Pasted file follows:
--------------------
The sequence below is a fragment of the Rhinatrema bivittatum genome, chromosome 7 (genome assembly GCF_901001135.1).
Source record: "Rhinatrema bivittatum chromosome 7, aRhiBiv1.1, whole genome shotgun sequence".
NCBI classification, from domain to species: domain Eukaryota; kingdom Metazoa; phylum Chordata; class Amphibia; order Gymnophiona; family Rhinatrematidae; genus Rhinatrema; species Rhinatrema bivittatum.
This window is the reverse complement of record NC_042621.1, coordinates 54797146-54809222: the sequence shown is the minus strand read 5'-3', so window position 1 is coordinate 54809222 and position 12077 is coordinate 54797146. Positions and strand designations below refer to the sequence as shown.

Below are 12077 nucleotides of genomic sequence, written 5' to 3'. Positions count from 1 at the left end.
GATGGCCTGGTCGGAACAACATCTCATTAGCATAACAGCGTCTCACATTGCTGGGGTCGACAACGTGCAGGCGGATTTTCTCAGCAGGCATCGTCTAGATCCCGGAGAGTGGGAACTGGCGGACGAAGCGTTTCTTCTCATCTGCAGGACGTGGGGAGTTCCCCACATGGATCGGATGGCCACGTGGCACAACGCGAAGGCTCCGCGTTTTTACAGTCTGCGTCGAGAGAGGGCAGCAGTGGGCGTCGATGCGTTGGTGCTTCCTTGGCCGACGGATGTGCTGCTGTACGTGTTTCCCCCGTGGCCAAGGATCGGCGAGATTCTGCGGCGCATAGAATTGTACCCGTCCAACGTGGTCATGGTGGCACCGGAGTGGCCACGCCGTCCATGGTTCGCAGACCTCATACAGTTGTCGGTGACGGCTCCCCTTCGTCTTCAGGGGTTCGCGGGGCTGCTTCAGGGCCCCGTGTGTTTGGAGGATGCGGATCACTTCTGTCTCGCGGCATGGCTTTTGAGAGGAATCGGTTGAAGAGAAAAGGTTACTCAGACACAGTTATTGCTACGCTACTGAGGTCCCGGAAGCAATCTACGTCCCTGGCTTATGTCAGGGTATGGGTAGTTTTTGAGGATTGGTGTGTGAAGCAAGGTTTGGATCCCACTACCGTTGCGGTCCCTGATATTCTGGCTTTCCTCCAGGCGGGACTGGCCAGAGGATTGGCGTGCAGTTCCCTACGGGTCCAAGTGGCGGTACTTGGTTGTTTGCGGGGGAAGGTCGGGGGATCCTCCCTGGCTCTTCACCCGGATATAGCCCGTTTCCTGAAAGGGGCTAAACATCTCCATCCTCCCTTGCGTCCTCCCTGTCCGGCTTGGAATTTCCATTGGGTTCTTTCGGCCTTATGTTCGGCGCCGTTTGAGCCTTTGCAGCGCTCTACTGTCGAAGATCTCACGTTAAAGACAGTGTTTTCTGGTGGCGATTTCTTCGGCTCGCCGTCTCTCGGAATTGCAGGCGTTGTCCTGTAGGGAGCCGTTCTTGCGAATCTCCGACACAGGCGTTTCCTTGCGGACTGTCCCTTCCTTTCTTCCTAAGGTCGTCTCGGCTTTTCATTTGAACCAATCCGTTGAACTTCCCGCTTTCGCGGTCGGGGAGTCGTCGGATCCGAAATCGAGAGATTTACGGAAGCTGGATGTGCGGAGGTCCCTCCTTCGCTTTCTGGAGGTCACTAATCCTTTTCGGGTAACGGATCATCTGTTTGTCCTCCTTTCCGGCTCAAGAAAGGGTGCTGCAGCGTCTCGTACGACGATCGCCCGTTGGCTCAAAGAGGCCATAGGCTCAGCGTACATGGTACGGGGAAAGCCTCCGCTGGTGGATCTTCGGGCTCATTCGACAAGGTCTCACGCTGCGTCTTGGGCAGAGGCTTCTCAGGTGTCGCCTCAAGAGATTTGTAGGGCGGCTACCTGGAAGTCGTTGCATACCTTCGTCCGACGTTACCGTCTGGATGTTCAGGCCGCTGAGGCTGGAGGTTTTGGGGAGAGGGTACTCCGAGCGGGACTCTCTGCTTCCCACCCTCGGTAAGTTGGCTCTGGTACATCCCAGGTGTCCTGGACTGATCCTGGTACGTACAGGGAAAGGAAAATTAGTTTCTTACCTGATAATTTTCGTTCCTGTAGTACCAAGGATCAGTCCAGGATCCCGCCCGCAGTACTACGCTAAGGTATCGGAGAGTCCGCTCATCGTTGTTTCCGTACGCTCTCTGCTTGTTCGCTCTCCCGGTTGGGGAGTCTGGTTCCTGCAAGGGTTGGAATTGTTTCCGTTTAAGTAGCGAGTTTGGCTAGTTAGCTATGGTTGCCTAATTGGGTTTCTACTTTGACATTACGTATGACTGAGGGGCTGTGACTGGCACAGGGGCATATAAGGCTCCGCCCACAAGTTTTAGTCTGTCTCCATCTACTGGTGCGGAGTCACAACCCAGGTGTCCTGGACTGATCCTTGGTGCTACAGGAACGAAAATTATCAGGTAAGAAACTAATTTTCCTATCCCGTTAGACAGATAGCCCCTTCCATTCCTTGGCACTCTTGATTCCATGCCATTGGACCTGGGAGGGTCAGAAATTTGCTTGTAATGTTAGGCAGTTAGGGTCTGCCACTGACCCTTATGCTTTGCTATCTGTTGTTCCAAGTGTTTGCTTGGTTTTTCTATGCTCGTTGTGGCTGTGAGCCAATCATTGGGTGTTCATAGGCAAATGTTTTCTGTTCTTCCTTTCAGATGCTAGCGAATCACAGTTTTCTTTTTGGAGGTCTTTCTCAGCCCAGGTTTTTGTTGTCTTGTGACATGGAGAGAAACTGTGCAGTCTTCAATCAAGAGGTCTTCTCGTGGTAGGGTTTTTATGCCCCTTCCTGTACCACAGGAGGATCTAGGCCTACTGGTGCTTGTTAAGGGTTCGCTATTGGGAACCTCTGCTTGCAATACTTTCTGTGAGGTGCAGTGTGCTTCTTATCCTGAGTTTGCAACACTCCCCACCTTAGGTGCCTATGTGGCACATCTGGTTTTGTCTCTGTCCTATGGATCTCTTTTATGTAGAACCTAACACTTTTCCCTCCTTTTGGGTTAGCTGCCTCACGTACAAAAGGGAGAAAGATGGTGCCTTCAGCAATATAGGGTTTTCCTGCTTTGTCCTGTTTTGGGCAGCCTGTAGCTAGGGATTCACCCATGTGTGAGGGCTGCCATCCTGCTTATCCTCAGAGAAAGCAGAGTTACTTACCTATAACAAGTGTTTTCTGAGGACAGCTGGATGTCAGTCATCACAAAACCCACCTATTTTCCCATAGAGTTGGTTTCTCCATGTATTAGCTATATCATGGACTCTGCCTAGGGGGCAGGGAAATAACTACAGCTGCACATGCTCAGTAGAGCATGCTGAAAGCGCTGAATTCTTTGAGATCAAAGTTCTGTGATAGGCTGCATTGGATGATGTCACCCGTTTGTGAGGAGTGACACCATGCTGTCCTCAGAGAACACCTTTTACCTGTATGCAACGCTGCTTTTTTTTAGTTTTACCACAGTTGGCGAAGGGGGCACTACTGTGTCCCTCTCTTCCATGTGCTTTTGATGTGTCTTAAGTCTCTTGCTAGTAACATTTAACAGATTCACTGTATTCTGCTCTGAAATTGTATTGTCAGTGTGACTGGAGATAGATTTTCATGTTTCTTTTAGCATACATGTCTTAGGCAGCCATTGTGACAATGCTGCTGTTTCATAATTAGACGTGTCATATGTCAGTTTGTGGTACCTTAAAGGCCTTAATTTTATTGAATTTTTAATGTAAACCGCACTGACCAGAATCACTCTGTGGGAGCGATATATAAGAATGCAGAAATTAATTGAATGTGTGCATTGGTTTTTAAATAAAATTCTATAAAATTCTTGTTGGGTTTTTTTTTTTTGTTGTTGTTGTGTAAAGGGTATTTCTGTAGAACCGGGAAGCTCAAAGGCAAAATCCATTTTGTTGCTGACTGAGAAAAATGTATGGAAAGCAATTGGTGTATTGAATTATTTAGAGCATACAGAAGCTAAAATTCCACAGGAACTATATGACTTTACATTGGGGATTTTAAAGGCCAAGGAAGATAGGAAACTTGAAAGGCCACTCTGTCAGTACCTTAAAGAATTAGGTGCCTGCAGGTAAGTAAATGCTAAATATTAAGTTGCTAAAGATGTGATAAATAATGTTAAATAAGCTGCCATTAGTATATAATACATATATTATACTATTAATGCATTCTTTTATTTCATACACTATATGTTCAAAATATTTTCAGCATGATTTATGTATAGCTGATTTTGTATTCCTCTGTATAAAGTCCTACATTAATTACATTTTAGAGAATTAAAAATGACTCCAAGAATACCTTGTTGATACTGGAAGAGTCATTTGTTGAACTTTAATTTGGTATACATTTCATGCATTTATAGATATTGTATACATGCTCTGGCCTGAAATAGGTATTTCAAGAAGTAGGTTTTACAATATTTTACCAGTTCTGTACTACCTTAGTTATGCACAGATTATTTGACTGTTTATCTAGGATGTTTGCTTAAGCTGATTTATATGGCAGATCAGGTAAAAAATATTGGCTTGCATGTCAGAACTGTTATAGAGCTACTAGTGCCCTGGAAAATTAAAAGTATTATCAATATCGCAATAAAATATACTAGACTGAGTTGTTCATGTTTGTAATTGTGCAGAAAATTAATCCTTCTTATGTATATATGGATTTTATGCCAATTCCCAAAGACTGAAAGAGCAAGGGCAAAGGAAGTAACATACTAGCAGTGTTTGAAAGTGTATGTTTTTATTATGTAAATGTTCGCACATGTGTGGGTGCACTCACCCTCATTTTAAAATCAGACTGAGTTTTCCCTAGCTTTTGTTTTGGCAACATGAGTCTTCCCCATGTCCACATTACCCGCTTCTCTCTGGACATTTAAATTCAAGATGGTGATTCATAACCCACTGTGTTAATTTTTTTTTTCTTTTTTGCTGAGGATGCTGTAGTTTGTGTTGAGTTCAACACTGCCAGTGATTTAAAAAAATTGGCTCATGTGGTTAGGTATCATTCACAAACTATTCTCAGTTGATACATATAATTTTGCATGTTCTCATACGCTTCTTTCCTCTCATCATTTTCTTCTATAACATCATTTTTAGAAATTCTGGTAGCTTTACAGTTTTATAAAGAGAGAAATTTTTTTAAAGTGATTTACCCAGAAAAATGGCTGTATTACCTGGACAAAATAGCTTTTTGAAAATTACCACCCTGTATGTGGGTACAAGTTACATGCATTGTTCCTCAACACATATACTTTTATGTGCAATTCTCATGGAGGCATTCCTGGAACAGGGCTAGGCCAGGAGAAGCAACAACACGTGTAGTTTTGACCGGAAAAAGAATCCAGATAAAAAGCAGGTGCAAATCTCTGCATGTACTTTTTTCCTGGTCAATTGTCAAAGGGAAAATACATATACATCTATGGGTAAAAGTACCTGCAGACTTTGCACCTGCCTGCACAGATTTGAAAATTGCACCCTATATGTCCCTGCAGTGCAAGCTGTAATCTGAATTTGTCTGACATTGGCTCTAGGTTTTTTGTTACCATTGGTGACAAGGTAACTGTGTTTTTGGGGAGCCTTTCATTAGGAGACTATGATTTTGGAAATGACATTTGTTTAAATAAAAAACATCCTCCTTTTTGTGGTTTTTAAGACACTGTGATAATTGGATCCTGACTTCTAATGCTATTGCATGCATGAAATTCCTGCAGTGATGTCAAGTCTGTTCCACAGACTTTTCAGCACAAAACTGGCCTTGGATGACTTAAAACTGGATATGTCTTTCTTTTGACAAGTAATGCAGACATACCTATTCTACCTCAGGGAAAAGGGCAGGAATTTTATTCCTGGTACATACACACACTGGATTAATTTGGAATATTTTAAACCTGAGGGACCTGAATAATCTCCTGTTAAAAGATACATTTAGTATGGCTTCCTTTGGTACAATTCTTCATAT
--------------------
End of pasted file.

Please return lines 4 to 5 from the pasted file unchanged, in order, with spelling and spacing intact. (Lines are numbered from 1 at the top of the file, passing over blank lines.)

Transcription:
This window is the reverse complement of record NC_042621.1, coordinates 54797146-54809222: the sequence shown is the minus strand read 5'-3', so window position 1 is coordinate 54809222 and position 12077 is coordinate 54797146. Positions and strand designations below refer to the sequence as shown.

Below are 12077 nucleotides of genomic sequence, written 5' to 3'. Positions count from 1 at the left end.